I picked up a freeware mahjong game recently. I do that from time to time -- I find mahjong solitaire less aggravating than Freecell or Klondike, and less twitchy than Tetris. This one happens to be Ivory, available free of charge for Windows, Mac OS, Linux, and iOS devices. The playfield is a resizeable 3D rendering, rather than the customary bitmapped tiles; you can rotate it in along a number of different axes, which is handy sometimes for seeing which tiles are really free in some of the more complicated configurations.

Ivory comes with both the traditional mahjong tiles, and an alternate set that have text markings instead. They use Arabic and Roman numerals, Greek letters, some of the common Unicode digraphs, and typographical marks like ampersands and the copyright symbol. The traditional tiles are nicely rendered, but the typographic tiles are easier to see if I have the window shrunk down, so I've been switching them back and forth while I play.

At some point, I had a moment: I realized that I know what all of the markings mean. There are two sets of tiles in Chinese that are seasons and flowers, and I know which ones match with which because I can read the little characters that say fuyu・haru・natsu・aki and momo・take・kiku・araraki. The N-S-E-W tiles are kita・minami・higashi・nishi. One of the digraphs on the typo tiles isn't ft but ſt, using the outdated long medial minuscule s that once existed in both English and German, where the common word end ſs has combined in modern usage into ß. The sigma they use is the terminal form ς, which is both phonologically and graphologically related to the lowercase zeta, ζ.

I also realize that other people don't know these things. I don't understand that. I'm not being pejorative here;  I understand that I'm the weird one. I just lack any instinctual comprehension of looking at a squiggle that clearly says something, realizing that I don't know what that something is, and then being able to conclude that it's gibberish and I don't have to care.

Other people don't have all the footnoting, either. I've very rarely in my life been in a state of mind where I can look at "γ" and not have my brain autocomplete that with "-immunoglobulin?" And it's scared the ever-loving fuck out of me every time it's happened. It's the major reason I refuse to try any SSRIs ever again. The things completely removed me from the spiderweb of links by which I relate to the world, and suddenly I couldn't remember anything without it, nor could I think rationally about anything I or anyone else was doing. I'm fine with the risk I run by taking intoxicants like alcohol, which make me prone to saying any damnfool thing that pops into my head, but I vehemently dislike things that stop damnfool things from popping into my head to begin with.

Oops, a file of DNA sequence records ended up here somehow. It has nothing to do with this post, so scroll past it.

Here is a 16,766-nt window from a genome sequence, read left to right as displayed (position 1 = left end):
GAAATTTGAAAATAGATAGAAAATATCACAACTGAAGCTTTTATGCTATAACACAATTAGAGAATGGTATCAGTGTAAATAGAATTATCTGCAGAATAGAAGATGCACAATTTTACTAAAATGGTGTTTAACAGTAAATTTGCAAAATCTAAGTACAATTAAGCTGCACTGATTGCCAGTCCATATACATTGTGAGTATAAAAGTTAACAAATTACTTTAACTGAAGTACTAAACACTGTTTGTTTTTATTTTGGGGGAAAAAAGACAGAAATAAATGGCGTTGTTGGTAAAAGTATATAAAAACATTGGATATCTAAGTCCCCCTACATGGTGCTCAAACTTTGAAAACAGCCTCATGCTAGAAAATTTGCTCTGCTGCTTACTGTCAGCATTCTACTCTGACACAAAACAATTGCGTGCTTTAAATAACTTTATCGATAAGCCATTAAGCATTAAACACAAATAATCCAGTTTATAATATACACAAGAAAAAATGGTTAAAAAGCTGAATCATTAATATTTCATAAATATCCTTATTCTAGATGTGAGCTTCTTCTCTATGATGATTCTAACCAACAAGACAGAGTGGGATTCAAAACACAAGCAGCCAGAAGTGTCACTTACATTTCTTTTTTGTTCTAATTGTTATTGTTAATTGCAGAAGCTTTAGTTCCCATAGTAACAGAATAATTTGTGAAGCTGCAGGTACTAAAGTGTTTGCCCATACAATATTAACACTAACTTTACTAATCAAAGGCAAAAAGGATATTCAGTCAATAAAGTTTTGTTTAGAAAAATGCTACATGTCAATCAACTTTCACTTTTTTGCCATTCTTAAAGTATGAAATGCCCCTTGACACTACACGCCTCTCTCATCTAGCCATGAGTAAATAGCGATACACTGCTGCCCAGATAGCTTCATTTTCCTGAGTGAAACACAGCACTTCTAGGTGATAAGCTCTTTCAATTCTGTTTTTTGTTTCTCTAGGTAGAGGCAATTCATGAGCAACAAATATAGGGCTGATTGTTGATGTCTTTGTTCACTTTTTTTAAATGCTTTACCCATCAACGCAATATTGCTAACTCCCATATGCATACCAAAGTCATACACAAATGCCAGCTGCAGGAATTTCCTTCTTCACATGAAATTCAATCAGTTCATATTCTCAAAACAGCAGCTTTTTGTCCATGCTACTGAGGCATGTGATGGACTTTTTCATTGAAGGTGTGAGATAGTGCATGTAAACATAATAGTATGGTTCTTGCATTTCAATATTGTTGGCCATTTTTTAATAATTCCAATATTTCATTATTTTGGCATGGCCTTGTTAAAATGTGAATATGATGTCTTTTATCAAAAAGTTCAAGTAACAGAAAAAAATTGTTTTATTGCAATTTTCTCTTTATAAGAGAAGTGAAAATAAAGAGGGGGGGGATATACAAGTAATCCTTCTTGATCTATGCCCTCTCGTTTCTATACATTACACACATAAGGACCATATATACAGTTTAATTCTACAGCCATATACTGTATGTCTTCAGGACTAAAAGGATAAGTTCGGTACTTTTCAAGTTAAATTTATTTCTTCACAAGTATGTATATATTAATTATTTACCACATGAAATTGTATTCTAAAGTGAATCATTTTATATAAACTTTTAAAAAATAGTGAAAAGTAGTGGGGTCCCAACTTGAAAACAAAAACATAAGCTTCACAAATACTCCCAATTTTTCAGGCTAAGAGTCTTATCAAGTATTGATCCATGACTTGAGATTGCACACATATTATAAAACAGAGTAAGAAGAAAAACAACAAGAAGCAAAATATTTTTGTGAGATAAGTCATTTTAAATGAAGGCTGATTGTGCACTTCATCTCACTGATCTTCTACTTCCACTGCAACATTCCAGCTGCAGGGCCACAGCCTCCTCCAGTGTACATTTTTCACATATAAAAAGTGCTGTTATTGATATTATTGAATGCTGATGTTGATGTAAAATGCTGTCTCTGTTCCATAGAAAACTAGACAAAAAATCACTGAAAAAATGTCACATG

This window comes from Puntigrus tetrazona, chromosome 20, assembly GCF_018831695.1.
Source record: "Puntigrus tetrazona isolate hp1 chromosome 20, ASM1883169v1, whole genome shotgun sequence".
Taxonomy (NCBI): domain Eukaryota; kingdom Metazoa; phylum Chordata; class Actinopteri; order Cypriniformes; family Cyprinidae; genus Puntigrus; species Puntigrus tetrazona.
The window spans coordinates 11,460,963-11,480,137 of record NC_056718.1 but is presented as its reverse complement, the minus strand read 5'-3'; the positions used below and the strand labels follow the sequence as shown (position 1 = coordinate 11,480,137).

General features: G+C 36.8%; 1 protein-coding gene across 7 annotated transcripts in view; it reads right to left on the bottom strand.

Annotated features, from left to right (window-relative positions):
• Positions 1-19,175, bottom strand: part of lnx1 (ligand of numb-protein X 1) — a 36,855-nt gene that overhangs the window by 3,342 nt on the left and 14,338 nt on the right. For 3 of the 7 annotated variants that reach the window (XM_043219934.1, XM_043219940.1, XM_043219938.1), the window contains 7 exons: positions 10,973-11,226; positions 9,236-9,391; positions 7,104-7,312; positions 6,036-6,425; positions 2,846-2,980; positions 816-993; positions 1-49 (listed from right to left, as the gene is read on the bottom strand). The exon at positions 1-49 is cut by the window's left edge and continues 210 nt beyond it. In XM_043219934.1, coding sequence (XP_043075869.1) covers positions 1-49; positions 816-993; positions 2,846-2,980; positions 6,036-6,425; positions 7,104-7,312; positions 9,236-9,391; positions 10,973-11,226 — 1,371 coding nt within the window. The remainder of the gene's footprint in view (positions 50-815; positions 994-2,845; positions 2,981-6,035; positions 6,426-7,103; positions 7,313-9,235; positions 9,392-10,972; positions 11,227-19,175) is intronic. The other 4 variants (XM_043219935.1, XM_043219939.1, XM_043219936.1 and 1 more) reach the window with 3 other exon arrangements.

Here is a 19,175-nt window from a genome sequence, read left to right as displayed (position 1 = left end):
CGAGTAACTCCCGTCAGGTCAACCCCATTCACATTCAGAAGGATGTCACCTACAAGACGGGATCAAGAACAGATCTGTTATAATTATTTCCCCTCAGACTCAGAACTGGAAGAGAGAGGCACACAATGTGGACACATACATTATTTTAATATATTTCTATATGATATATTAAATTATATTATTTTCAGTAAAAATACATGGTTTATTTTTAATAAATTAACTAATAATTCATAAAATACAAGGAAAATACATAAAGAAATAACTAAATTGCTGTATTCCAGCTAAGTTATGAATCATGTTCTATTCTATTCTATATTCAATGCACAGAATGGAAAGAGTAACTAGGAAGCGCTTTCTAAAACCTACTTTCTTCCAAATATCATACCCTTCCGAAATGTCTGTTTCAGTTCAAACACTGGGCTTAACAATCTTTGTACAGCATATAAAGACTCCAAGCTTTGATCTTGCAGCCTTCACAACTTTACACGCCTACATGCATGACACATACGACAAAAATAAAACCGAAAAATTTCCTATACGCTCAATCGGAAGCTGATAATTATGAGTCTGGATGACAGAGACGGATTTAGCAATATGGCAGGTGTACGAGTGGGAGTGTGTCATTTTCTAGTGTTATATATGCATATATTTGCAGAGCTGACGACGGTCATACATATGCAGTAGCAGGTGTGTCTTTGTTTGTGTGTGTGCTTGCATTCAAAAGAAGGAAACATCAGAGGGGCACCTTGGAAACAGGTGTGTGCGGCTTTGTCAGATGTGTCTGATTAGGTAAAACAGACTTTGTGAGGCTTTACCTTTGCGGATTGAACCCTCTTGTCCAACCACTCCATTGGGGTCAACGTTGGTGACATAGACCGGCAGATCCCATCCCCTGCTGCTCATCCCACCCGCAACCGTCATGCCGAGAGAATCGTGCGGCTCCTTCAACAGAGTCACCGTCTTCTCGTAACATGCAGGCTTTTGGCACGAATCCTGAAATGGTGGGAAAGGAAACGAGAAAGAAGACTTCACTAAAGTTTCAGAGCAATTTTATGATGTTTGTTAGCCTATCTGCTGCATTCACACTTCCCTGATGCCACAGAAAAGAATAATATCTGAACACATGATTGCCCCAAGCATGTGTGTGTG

It occurs to me to wonder if the way I read Japanese is the way a lot of people read in their native language. I don't always have 100% reading comprehension, but when I don't, it's generally because I've been lazy or inattentive and simply missed a key word or phrase somewhere, not because I read it and failed to grok its meaning. I do still run into words whose exact definition is not standing ready at the front of my brain -- nobody knows ALL THE ENGLISH, not even me -- but these days they're near-universally precision technical terms for fields in which I am not an expert. I always feel a bit flail-y, not getting 100% of things in Japanese. I can't fathom feeling that way about the language I'm swimming in all the time. I would learn it all or die trying.

Japanese makes me sympathetic towards the dyslexics of the world. Depending on whether I've got a reading or a meaning, I flip back and forth between matching kanji as ideographs with a phonetic and semantic component, or icons with a fixed set of edges. It occasionally gives me problems minding my p's and q's -- so to speak -- when it comes to characters like 神 or 相, in which each part is itself a valid character of some kind, and could legally appear on either side of the kanji. Or with the rare compound whose characters form a valid word in either order, like 会社 (kaisha, company, as in kaishachou, CEO) and 社会 (shakai, society, as in shakaigaku, sociology). P's and q's aside, I don't seem to get it with pairs of single-piece kanji which are mirror images of one another, or nearly so when handwritten, like 手 (te, hand, as in karate, the "empty-handed" fighting style, or nekode, a cat's paw) and 毛 (ke, hairy or furry, as in kemushi, the fuzzy kinds of caterpillars).